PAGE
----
Export environments have characteristics that set them apart from other locations. To move products out of an area and to allow for resources needed for manufacturing to come in it will require infrastructure that moves resources as efficiently as possible. Infrastructure reduces costs for companies and helps to attract more manufacturing as clusters develops. The proper infrastructure, attracting new industries to create cluster growth, encouraging companies that produce products, and serving those products leads to creating a stronger export environment.
Export Infrastructure: Roads, Internet, ports, rails, highways, and electrical grid all contribute to the ability to exports. Products must move quickly and efficiently to export locations and sent overseas. Any delays or bottlenecks in these systems are seen as time and money wasting for industries. When companies evaluate an area they will seek understanding of the infrastructure and how it contributes to their profit margins.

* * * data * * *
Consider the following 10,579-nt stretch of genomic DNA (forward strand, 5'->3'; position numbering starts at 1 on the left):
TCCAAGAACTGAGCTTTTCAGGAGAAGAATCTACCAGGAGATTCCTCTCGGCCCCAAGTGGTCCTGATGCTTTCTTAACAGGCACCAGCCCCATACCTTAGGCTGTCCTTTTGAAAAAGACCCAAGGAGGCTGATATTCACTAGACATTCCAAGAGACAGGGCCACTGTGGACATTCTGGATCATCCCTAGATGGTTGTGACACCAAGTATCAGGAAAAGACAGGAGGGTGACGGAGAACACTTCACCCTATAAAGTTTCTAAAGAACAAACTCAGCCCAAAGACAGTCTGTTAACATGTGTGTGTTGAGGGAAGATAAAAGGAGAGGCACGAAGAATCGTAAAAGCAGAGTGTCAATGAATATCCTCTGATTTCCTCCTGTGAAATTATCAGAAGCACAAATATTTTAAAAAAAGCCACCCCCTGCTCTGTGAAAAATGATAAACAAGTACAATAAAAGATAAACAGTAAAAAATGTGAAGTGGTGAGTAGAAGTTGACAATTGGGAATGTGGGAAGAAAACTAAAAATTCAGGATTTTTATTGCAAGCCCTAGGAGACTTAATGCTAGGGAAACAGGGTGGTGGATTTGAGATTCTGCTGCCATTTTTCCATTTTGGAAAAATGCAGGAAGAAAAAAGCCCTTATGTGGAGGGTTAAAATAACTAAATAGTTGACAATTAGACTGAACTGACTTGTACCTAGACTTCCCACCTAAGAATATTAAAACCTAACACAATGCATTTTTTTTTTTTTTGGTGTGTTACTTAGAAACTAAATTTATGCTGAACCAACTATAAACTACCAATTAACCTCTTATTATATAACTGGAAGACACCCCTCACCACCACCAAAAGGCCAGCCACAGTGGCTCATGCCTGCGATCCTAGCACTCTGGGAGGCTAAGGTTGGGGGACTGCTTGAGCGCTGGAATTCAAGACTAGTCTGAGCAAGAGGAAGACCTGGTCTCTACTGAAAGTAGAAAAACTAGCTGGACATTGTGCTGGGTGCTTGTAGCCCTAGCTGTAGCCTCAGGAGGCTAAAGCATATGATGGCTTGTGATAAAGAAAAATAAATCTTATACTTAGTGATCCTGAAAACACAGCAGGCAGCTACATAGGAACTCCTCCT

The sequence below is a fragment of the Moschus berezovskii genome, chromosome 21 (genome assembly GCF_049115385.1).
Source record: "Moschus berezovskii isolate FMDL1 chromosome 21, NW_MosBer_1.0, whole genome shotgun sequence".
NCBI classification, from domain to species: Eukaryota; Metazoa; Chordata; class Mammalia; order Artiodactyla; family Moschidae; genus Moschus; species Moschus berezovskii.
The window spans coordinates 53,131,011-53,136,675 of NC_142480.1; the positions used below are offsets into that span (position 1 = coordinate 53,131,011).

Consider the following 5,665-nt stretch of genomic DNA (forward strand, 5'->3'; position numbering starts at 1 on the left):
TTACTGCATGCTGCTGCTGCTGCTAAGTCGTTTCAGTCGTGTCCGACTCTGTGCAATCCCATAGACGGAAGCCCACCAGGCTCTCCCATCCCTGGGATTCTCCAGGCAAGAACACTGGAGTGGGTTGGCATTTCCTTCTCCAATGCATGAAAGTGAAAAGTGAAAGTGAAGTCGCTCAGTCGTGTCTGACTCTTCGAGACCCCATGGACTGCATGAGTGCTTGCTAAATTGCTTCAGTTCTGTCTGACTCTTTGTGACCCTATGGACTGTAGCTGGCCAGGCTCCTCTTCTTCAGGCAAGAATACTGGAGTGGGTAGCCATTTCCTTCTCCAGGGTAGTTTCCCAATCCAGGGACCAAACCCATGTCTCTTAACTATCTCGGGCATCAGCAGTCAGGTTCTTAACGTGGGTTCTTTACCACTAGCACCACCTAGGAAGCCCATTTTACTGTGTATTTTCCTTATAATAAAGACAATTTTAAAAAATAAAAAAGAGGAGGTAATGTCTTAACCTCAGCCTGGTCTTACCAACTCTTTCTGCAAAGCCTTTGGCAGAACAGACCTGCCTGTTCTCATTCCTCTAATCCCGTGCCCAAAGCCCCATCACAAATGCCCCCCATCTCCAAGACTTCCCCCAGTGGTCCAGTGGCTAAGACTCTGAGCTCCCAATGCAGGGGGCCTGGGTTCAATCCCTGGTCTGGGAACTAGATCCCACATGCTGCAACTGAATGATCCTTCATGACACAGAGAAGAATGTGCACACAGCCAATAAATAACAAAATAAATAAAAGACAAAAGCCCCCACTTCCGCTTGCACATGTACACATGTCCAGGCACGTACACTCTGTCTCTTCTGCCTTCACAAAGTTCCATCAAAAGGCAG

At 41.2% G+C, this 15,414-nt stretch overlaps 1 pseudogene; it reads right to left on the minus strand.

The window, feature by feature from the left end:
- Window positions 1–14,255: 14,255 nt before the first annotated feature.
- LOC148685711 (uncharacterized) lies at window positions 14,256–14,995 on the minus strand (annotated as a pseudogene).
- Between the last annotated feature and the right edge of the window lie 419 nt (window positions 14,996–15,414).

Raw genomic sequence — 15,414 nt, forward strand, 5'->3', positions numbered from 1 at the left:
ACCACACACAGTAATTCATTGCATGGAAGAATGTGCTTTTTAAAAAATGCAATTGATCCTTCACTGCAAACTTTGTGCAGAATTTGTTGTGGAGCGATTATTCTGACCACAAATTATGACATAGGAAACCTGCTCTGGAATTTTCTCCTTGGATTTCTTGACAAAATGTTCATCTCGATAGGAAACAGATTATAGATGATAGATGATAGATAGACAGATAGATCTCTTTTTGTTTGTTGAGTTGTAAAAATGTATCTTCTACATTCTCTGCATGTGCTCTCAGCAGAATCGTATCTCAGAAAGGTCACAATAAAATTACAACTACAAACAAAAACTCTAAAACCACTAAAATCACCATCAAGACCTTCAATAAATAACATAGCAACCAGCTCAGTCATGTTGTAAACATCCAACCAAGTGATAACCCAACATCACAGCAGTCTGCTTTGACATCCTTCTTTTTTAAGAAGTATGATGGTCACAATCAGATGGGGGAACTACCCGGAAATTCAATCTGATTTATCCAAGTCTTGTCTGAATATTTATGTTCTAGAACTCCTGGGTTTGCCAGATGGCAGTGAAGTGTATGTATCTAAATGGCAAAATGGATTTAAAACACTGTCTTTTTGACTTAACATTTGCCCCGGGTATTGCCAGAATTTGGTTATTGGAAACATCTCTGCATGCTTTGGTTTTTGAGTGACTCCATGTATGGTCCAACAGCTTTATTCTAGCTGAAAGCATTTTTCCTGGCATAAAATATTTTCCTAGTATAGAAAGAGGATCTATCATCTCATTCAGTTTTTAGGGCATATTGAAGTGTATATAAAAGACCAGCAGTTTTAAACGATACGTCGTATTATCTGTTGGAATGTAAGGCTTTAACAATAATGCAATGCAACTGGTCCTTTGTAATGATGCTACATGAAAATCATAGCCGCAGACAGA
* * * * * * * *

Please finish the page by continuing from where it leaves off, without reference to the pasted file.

Attracting Industries into Clusters: Cities will need to actively seek out investment by international and domestic companies that are producing goods for the global market. Some of this cluster growth is through brand awareness of the city's benefits, infrastructure improvements and environmental/tax structures.
Export Oriented Manufacturing: Industries should be export oriented to dominate the global market. American businesses should be able to products with higher quality and progressive pricing in order to dominate the market. While domestic producing companies are highly beneficial an export orientation will need to move these products overseas.
Enhancing value through Global Service: Raising value of products also means providing the service quality of a demanding customer from a global perspective. Returns, questions, concerns, and protections are part of raising products value. American businesses that work in a global market will need to support their products so that the "guarantee"' of their quality is high.